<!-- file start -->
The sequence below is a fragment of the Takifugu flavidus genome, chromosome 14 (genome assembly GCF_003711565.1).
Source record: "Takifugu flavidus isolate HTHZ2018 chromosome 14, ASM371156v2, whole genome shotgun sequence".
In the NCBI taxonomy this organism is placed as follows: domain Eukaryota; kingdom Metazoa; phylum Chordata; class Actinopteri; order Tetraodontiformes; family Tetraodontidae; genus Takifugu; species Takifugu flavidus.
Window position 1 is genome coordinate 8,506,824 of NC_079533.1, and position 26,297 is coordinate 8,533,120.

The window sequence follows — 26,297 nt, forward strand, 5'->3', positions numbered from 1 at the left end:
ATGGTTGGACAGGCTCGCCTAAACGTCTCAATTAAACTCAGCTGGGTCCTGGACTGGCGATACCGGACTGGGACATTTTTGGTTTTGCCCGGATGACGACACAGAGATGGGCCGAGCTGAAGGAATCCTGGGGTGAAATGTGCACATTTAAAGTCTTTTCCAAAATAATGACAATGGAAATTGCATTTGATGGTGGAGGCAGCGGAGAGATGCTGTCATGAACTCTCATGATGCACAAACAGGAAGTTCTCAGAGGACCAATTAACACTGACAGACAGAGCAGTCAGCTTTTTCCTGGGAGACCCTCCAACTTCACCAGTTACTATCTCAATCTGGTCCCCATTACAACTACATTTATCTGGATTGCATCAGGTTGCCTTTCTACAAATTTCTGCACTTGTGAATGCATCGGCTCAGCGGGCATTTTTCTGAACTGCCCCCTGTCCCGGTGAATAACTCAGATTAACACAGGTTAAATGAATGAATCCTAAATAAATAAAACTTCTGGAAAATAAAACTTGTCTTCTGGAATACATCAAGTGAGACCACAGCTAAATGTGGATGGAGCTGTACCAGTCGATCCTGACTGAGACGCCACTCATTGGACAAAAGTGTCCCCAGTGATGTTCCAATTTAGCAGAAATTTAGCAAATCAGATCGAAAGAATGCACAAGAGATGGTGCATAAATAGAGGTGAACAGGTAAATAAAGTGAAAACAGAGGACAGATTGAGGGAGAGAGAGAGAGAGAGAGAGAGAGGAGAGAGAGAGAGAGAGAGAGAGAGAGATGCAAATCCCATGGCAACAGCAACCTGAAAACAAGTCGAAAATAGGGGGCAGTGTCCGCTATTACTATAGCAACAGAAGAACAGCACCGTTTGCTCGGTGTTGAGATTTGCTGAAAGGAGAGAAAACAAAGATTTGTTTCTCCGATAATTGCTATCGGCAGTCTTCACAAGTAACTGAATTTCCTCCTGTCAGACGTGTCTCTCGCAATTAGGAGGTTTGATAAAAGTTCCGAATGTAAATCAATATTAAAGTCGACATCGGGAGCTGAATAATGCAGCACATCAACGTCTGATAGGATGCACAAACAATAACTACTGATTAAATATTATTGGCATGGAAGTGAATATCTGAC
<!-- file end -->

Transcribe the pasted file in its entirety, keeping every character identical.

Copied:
The sequence below is a fragment of the Takifugu flavidus genome, chromosome 14 (genome assembly GCF_003711565.1).
Source record: "Takifugu flavidus isolate HTHZ2018 chromosome 14, ASM371156v2, whole genome shotgun sequence".
In the NCBI taxonomy this organism is placed as follows: domain Eukaryota; kingdom Metazoa; phylum Chordata; class Actinopteri; order Tetraodontiformes; family Tetraodontidae; genus Takifugu; species Takifugu flavidus.
Window position 1 is genome coordinate 8,506,824 of NC_079533.1, and position 26,297 is coordinate 8,533,120.

The window sequence follows — 26,297 nt, forward strand, 5'->3', positions numbered from 1 at the left end:
ATGGTTGGACAGGCTCGCCTAAACGTCTCAATTAAACTCAGCTGGGTCCTGGACTGGCGATACCGGACTGGGACATTTTTGGTTTTGCCCGGATGACGACACAGAGATGGGCCGAGCTGAAGGAATCCTGGGGTGAAATGTGCACATTTAAAGTCTTTTCCAAAATAATGACAATGGAAATTGCATTTGATGGTGGAGGCAGCGGAGAGATGCTGTCATGAACTCTCATGATGCACAAACAGGAAGTTCTCAGAGGACCAATTAACACTGACAGACAGAGCAGTCAGCTTTTTCCTGGGAGACCCTCCAACTTCACCAGTTACTATCTCAATCTGGTCCCCATTACAACTACATTTATCTGGATTGCATCAGGTTGCCTTTCTACAAATTTCTGCACTTGTGAATGCATCGGCTCAGCGGGCATTTTTCTGAACTGCCCCCTGTCCCGGTGAATAACTCAGATTAACACAGGTTAAATGAATGAATCCTAAATAAATAAAACTTCTGGAAAATAAAACTTGTCTTCTGGAATACATCAAGTGAGACCACAGCTAAATGTGGATGGAGCTGTACCAGTCGATCCTGACTGAGACGCCACTCATTGGACAAAAGTGTCCCCAGTGATGTTCCAATTTAGCAGAAATTTAGCAAATCAGATCGAAAGAATGCACAAGAGATGGTGCATAAATAGAGGTGAACAGGTAAATAAAGTGAAAACAGAGGACAGATTGAGGGAGAGAGAGAGAGAGAGAGAGAGAGGAGAGAGAGAGAGAGAGAGAGAGAGAGATGCAAATCCCATGGCAACAGCAACCTGAAAACAAGTCGAAAATAGGGGGCAGTGTCCGCTATTACTATAGCAACAGAAGAACAGCACCGTTTGCTCGGTGTTGAGATTTGCTGAAAGGAGAGAAAACAAAGATTTGTTTCTCCGATAATTGCTATCGGCAGTCTTCACAAGTAACTGAATTTCCTCCTGTCAGACGTGTCTCTCGCAATTAGGAGGTTTGATAAAAGTTCCGAATGTAAATCAATATTAAAGTCGACATCGGGAGCTGAATAATGCAGCACATCAACGTCTGATAGGATGCACAAACAATAACTACTGATTAAATATTATTGGCATGGAAGTGAATATCTGAC